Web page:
A woman we’ll call Emily once confided that she felt a sense of relief in the morning when her husband, Brad, left for work. The problem began with the fact that they functioned on very different schedules. He was a morning person, getting up early to prepare for his day and consume (as she jokingly estimates) about three pots of coffee. By the time Emily—who preferred to sleep until the last minute before it was time to get the kids ready for school—was awake, he was wired on caffeine and was primed to talk, pontificate, or even lecture about politics, things going on at his job or whatever else he was focused on that morning. Emily was the most convenient target.
The result? A sleepy, de-caffeinated Emily—who was not primed to talk about anything yet, much less world events—felt like she was being assaulted with morning tirades and expected to respond. At that hour, all she could really think about was fixing breakfast for the kids.
Moreover—and here is the key point—she simply was not, on a personal level, as interested in some of his pet topics as she was. Even in the evening when he came home, some of the same issues would resurface. He was fascinated by the rapid development of faster and smarter computers. He had strong political leanings. A schoolteacher, he was frustrated about public policies in education that he felt weren’t best for the kids he taught. The list went on, and when Emily looked bored (because, admittedly, she sometimes was), he grew frustrated.
Couples, even the most compatible among us, cannot be expected to agree—or feel equally passionate about—all topics, so their problem was not all that unusual, but nor was the solution all that complicated. One day, Emily simply tried to explain to Brad that she agreed with pretty much everything he said about politics, etc. (though she also admitted that her interest in computer technology was almost nil). It’s just that she didn’t feel as strongly about them and had different ways of expressing her opinions. She added that the morning rants in particular felt like an assault on her senses.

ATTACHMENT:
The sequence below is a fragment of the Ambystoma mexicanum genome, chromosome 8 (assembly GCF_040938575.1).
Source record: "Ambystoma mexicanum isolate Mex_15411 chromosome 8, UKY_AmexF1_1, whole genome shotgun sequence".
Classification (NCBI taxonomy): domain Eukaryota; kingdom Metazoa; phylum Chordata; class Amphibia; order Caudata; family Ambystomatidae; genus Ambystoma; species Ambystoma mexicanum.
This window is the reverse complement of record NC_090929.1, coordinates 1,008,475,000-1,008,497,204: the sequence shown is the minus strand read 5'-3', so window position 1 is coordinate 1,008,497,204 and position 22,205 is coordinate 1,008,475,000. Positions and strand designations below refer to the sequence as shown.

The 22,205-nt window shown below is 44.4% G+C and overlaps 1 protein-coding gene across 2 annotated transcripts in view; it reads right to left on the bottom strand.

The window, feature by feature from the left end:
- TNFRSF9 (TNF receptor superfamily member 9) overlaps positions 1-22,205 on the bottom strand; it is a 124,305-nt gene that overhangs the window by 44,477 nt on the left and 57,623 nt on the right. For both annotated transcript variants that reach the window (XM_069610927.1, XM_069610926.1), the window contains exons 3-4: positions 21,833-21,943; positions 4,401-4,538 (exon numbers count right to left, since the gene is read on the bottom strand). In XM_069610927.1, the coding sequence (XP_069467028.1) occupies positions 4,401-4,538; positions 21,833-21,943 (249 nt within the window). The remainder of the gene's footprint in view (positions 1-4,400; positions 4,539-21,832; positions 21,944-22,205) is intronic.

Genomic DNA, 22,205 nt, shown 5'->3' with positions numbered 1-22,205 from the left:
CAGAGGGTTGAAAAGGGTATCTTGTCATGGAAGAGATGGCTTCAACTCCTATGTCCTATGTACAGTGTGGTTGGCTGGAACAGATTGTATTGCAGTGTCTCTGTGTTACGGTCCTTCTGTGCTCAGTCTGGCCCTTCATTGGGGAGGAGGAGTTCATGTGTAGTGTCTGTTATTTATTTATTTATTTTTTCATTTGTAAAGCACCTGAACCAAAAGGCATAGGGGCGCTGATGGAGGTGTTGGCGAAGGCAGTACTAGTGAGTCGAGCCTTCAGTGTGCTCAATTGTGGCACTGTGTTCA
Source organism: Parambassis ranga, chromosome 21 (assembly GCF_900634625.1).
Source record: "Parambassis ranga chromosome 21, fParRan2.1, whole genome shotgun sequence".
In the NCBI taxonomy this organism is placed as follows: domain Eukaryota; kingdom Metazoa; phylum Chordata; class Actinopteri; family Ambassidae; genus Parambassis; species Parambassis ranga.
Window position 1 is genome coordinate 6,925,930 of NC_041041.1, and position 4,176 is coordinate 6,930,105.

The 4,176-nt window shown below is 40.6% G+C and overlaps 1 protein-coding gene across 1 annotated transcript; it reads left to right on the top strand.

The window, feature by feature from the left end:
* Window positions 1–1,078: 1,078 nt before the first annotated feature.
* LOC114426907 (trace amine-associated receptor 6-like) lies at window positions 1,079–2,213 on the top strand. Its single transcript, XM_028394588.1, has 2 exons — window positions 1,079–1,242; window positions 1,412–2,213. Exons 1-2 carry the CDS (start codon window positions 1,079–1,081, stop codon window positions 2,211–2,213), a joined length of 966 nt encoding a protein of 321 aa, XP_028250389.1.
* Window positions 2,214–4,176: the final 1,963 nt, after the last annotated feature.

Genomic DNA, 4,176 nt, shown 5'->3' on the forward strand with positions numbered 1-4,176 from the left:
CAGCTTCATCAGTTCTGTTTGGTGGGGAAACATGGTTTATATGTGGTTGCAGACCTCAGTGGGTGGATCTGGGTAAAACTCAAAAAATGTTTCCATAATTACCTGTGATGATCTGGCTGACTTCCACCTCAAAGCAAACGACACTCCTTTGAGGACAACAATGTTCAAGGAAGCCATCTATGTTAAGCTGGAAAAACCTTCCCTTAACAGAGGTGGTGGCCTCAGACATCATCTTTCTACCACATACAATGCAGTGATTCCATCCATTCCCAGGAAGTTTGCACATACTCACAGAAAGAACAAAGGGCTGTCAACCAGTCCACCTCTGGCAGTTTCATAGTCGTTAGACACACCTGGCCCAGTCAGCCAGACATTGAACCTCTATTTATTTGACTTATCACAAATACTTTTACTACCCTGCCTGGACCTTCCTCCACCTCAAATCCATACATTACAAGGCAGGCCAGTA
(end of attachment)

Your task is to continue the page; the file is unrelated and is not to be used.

At first Brad felt hurt and accused her of being disinterested in the world around her, but she encouraged him to find friends and colleagues with similar beliefs or even get involved in local politics—a win-win, because he could try and take action about the things he believed in while finding new outlets for his passionate feelings about them.
In a healthy relationship, your partner is often your go-to person to hear your frustrations, beliefs and observations about what’s going on inside and outside your personal life. But it often doesn’t work for them to be the only outlet—especially when they’re passions don’t perfectly align.
As for their difference in schedule preferences, that was the easiest to solve. Emily admitted to being guilty of doing the opposite: tending to choose the latest possible hour, when Brad was ready to go to bed, to bring up issues about the kids’ schools, a leak in the roof, or whatever happened to be on her mind. Both agreed to accept that Emily was not eager to talk before 7 a.m., and Brad was done for the day by 10:30 at night.
Respecting that you have different communications styles (as well as circadian rhythms), and working to find other people who share your zeal about different issues can take a lot of pressure of your partner and relationship, so instead of focusing on your differences, you can celebrate them while focusing on what you do share in common.